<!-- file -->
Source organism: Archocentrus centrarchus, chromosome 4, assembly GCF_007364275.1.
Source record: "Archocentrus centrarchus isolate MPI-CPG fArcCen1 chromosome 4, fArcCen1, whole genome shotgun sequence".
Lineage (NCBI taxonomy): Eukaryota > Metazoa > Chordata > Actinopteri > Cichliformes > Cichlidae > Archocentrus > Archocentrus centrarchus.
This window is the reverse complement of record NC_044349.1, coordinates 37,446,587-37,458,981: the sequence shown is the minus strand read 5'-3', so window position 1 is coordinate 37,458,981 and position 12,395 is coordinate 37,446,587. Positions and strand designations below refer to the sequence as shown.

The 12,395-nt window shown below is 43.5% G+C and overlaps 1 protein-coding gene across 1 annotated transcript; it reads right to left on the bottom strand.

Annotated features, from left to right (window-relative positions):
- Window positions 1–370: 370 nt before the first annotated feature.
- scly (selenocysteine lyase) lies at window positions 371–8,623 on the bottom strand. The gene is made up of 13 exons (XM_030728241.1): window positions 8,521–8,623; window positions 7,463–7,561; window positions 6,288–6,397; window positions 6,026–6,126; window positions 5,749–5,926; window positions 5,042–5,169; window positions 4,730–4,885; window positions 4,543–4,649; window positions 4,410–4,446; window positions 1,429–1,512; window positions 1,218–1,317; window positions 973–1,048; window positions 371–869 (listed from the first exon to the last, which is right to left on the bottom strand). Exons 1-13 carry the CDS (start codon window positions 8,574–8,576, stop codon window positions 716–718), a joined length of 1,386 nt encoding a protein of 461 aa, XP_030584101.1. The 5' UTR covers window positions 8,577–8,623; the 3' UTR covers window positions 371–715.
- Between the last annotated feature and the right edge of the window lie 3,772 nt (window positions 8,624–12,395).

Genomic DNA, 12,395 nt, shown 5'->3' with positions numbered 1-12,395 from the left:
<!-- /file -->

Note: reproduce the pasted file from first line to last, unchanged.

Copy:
Source organism: Archocentrus centrarchus, chromosome 4, assembly GCF_007364275.1.
Source record: "Archocentrus centrarchus isolate MPI-CPG fArcCen1 chromosome 4, fArcCen1, whole genome shotgun sequence".
Lineage (NCBI taxonomy): Eukaryota > Metazoa > Chordata > Actinopteri > Cichliformes > Cichlidae > Archocentrus > Archocentrus centrarchus.
This window is the reverse complement of record NC_044349.1, coordinates 37,446,587-37,458,981: the sequence shown is the minus strand read 5'-3', so window position 1 is coordinate 37,458,981 and position 12,395 is coordinate 37,446,587. Positions and strand designations below refer to the sequence as shown.

The 12,395-nt window shown below is 43.5% G+C and overlaps 1 protein-coding gene across 1 annotated transcript; it reads right to left on the bottom strand.

Annotated features, from left to right (window-relative positions):
- Window positions 1–370: 370 nt before the first annotated feature.
- scly (selenocysteine lyase) lies at window positions 371–8,623 on the bottom strand. The gene is made up of 13 exons (XM_030728241.1): window positions 8,521–8,623; window positions 7,463–7,561; window positions 6,288–6,397; window positions 6,026–6,126; window positions 5,749–5,926; window positions 5,042–5,169; window positions 4,730–4,885; window positions 4,543–4,649; window positions 4,410–4,446; window positions 1,429–1,512; window positions 1,218–1,317; window positions 973–1,048; window positions 371–869 (listed from the first exon to the last, which is right to left on the bottom strand). Exons 1-13 carry the CDS (start codon window positions 8,574–8,576, stop codon window positions 716–718), a joined length of 1,386 nt encoding a protein of 461 aa, XP_030584101.1. The 5' UTR covers window positions 8,577–8,623; the 3' UTR covers window positions 371–715.
- Between the last annotated feature and the right edge of the window lie 3,772 nt (window positions 8,624–12,395).

Genomic DNA, 12,395 nt, shown 5'->3' with positions numbered 1-12,395 from the left: